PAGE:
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Protchenko, Alexander (2007) Comparative analysis of strategic forest management planning of North-Western Russia and Sweden. Other thesis, SLU.

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Abstract

In Sweden strategic forest management planning is traditionally conducted to optimize decisions about sustainable harvest levels while taking into consideration legislation and policy issues (Andersson, 2005). In North-Western Russia, however, 10-year strategic plan is considered as a basis of forest management in state forests, embracing all the decisions about forestry activities needed. The most important point in making strategic plans is derivation of annual allowable cut. The aim of this paper is to dissect particular aspects of forest management planning of North-Western Russia and Sweden, i.e. level structure, decision-making and drivers behind forest management decisions, thus giving the insight into differences these countries' planning procedures make. This is to be revealed by describing their planning approaches touching upon data gathering, usage of computerized support systems, technical calculations of cutting levels; and by analyzing and comparing their planning levels, processes of decision-making as well as drivers behind decisions taken in order to get a broad overview of key points influencing decision-making in forestry. In order to get an insight into forest management planning of Russia and Sweden two regions are looked at: North-Western Russia and Götaland region (Sweden) which is within operational area of Swedish State-owned forest company Sveaskog. Russian planning practice is somewhat rigid and a bit overloaded with technical calculations and it is not always convenient to compile so much information at a single level. Market mechanisms proved to be crucial for profitability of forestry in Sweden. Having laid foundations for market economy, Russia still ought to put far more emphasis on developing forest market mechanisms in order to put them into real action. In no way can Forest Management Planning Package be applicable in Russia now. Assurance of stable timber supply over time is believed to be beneficial in Russia. A striking difference between the two countries is in decision making – not only is a process of taking decisions various, but also concept of decision itself as well as role of decision-maker in planning make a great difference. Swedish decision-maker is given a wider space for taking an action.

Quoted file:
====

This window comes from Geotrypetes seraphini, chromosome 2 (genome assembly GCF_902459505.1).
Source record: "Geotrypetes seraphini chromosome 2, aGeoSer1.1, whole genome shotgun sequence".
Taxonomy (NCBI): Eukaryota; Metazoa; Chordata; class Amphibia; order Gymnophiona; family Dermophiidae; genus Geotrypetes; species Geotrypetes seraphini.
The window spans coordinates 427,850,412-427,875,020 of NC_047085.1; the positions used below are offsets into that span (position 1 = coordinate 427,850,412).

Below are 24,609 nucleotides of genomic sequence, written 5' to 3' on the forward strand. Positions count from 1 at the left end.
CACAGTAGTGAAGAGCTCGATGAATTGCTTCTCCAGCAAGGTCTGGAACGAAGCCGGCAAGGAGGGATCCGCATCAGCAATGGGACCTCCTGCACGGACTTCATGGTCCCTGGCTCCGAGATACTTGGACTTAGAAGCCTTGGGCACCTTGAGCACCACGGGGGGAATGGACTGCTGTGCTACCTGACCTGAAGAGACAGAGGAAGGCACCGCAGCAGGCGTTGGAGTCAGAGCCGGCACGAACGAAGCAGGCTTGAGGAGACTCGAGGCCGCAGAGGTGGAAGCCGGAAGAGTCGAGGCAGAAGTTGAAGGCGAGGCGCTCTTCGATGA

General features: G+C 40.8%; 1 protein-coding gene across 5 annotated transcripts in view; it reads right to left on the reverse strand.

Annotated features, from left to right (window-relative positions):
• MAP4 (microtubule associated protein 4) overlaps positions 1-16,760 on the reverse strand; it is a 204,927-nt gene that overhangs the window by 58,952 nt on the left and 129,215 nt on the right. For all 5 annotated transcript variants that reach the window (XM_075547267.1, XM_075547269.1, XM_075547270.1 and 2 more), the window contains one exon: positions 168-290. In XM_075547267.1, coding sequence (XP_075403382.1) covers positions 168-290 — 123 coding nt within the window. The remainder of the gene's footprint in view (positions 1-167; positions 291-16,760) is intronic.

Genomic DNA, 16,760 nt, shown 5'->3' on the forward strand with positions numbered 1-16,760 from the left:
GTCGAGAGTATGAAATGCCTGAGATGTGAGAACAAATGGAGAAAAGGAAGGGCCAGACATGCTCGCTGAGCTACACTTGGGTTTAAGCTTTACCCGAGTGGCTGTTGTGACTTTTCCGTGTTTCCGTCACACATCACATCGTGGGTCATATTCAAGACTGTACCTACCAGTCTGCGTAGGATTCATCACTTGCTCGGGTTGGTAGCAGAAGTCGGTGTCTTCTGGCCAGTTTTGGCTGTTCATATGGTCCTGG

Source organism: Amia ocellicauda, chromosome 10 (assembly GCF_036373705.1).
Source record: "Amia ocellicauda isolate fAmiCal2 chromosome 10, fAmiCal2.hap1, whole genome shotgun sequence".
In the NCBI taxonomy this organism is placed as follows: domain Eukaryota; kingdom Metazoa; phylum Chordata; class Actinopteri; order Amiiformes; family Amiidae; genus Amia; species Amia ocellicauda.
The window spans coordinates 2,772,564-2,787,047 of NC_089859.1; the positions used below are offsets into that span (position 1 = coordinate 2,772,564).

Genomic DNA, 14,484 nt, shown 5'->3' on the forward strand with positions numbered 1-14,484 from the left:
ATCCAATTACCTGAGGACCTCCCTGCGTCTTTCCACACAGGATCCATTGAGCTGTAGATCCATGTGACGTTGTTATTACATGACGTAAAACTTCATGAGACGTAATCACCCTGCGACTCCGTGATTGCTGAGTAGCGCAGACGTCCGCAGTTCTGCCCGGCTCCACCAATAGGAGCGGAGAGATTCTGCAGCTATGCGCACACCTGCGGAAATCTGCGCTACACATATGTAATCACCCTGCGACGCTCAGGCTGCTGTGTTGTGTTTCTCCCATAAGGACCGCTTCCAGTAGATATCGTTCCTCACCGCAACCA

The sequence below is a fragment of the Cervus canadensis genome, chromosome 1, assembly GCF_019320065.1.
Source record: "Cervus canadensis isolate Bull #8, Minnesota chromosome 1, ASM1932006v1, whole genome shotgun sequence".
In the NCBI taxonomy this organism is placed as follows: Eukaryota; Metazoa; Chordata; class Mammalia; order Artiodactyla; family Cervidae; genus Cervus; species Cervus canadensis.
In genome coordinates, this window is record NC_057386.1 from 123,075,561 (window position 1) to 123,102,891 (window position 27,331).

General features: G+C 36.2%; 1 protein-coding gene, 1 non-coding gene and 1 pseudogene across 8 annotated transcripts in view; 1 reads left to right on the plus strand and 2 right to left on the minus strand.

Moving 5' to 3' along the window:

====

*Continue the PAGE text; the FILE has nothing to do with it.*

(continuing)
Item Type: Thesis (Other)
Keywords: forest management planning, comparative analysis, decision-making, planning level, annual allowable cut, forest management, planning package, profitability, timber supply
Subject (faculty): Faculty of Forest Sciences > Southern Swedish Forest Research Centre
Divisions: SLU > Faculty of Forest Sciences
Depositing User: Desiree Johansson
Date Deposited: 21 Aug 2007
Last Modified: 18 Aug 2015 09:53
URI: http://ex-epsilon.slu.se/id/eprint/1845

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